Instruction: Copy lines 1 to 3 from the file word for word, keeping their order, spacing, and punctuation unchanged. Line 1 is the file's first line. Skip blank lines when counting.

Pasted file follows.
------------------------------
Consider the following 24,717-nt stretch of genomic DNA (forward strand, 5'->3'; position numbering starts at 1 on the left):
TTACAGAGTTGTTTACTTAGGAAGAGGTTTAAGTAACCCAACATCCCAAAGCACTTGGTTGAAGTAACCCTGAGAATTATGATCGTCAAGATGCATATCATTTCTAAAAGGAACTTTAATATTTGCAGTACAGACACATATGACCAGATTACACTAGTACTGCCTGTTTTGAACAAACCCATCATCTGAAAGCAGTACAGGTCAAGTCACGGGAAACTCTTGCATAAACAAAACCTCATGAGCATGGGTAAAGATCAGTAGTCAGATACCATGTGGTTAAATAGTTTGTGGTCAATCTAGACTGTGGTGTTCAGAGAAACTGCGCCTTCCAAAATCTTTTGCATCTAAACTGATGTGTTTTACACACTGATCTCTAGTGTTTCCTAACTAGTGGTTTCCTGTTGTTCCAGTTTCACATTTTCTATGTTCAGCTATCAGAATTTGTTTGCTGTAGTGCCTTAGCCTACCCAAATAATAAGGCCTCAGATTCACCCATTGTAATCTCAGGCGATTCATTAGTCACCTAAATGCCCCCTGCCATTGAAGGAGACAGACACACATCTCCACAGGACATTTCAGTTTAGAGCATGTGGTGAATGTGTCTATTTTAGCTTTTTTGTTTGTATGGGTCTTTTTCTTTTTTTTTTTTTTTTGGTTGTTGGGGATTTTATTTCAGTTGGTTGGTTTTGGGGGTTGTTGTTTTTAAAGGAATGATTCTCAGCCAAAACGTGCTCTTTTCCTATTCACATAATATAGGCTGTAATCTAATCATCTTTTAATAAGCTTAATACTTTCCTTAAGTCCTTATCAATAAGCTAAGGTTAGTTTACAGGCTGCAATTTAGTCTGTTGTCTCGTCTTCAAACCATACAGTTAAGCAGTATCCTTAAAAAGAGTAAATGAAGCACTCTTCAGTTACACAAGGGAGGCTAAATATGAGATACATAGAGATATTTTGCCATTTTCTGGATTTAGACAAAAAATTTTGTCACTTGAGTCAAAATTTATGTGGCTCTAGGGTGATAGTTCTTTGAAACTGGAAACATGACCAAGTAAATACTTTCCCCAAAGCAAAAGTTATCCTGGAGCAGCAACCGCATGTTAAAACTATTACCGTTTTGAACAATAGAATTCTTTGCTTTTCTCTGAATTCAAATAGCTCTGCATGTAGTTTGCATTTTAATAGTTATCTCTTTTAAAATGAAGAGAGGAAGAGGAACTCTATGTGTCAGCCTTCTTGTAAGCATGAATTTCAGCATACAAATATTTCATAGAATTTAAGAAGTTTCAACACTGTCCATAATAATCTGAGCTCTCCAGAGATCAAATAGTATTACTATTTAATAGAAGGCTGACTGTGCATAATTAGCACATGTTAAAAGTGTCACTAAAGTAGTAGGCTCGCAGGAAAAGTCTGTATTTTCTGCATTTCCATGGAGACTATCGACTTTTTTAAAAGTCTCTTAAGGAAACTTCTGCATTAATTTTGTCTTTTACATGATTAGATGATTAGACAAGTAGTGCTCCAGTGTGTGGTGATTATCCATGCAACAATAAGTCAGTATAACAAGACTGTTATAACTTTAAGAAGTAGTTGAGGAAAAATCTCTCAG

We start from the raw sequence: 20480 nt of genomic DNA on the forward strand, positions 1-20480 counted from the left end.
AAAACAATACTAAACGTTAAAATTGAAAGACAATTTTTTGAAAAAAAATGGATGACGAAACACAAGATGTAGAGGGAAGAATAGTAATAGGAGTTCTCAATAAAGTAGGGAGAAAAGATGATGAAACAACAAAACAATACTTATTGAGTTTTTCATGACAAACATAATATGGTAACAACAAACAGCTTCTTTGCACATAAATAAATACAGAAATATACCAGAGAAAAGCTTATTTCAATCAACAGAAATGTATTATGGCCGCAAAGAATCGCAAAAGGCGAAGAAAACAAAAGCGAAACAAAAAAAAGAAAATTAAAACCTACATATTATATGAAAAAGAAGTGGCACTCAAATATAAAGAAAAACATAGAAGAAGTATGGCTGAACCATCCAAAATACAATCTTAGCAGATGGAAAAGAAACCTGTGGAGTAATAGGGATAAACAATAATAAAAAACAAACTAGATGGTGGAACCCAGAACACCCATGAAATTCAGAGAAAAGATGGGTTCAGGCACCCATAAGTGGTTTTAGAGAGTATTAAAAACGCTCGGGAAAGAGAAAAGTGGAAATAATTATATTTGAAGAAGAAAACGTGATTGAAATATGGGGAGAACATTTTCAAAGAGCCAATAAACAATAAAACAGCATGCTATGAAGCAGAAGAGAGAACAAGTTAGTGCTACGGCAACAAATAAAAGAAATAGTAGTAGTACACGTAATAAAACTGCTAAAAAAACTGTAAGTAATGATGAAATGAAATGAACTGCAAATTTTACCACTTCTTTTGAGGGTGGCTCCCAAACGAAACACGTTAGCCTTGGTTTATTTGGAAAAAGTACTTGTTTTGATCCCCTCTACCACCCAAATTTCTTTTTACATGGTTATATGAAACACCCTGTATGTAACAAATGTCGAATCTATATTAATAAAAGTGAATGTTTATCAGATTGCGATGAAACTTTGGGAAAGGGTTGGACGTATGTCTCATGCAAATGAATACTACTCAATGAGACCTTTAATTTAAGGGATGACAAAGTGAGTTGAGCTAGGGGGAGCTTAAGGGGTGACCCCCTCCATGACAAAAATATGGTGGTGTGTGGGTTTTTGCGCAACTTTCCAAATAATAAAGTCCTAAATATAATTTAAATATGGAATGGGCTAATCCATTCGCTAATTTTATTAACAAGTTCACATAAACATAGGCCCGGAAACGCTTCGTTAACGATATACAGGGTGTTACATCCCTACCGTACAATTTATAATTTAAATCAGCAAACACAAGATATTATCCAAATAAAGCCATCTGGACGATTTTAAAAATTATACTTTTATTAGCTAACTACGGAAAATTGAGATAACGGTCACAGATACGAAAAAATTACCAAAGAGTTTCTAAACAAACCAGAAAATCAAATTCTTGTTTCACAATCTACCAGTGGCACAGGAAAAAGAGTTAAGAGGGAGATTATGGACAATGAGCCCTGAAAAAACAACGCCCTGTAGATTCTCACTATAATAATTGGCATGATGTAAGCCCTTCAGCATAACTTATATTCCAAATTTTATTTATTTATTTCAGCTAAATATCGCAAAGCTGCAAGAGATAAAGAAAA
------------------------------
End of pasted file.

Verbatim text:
Consider the following 24,717-nt stretch of genomic DNA (forward strand, 5'->3'; position numbering starts at 1 on the left):
TTACAGAGTTGTTTACTTAGGAAGAGGTTTAAGTAACCCAACATCCCAAAGCACTTGGTTGAAGTAACCCTGAGAATTATGATCGTCAAGATGCATATCATTTCTAAAAGGAACTTTAATATTTGCAGTACAGACACATATGACCAGATTACACTAGTACTGCCTGTTTTGAACAAACCCATCATCTGAAAGCAGTACAGGTCAAGTCACGGGAAACTCTTGCATAAACAAAACCTCATGAGCATGGGTAAAGATCAGTAGTCAGATACCATGTGGTTAAATAGTTTGTGGTCAATCTAGACTGTGGTGTTCAGAGAAACTGCGCCTTCCAAAATCTTTTGCATCTAAACTGATGTGTTTTACACACTGATCTCTAGTGTTTCCTAACTAGTGGTTTCCTGTTGTTCCAGTTTCACATTTTCTATGTTCAGCTATCAGAATTTGTTTGCTGTAGTGCCTTAGCCTACCCAAATAATAAGGCCTCAGATTCACCCATTGTAATCTCAGGCGATTCATTAGTCACCTAAATGCCCCCTGCCATTGAAGGAGACAGACACACATCTCCACAGGACATTTCAGTTTAGAGCATGTGGTGAATGTGTCTATTTTAGCTTTTTTGTTTGTATGGGTCTTTTTCTTTTTTTTTTTTTTTTGGTTGTTGGGGATTTTATTTCAGTTGGTTGGTTTTGGGGGTTGTTGTTTTTAAAGGAATGATTCTCAGCCAAAACGTGCTCTTTTCCTATTCACATAATATAGGCTGTAATCTAATCATCTTTTAATAAGCTTAATACTTTCCTTAAGTCCTTATCAATAAGCTAAGGTTAGTTTACAGGCTGCAATTTAGTCTGTTGTCTCGTCTTCAAACCATACAGTTAAGCAGTATCCTTAAAAAGAGTAAATGAAGCACTCTTCAGTTACACAAGGGAGGCTAAATATGAGATACATAGAGATATTTTGCCATTTTCTGGATTTAGACAAAAAATTTTGTCACTTGAGTCAAAATTTATGTGGCTCTAGGGTGATAGTTCTTTGAAACTGGAAACATGACCAAGTAAATACTTTCCCCAAAGCAAAAGTTATCCTGGAGCAGCAACCGCATGTTAAAACTATTACCGTTTTGAACAATAGAATTCTTTGCTTTTCTCTGAATTCAAATAGCTCTGCATGTAGTTTGCATTTTAATAGTTATCTCTTTTAAAATGAAGAGAGGAAGAGGAACTCTATGTGTCAGCCTTCTTGTAAGCATGAATTTCAGCATACAAATATTTCATAGAATTTAAGAAGTTTCAACACTGTCCATAATAATCTGAGCTCTCCAGAGATCAAATAGTATTACTATTTAATAGAAGGCTGACTGTGCATAATTAGCACATGTTAAAAGTGTCACTAAAGTAGTAGGCTCGCAGGAAAAGTCTGTATTTTCTGCATTTCCATGGAGACTATCGACTTTTTTAAAAGTCTCTTAAGGAAACTTCTGCATTAATTTTGTCTTTTACATGATTAGATGATTAGACAAGTAGTGCTCCAGTGTGTGGTGATTATCCATGCAACAATAAGTCAGTATAACAAGACTGTTATAACTTTAAGAAGTAGTTGAGGAAAAATCTCTCAG

We start from the raw sequence: 20480 nt of genomic DNA on the forward strand, positions 1-20480 counted from the left end.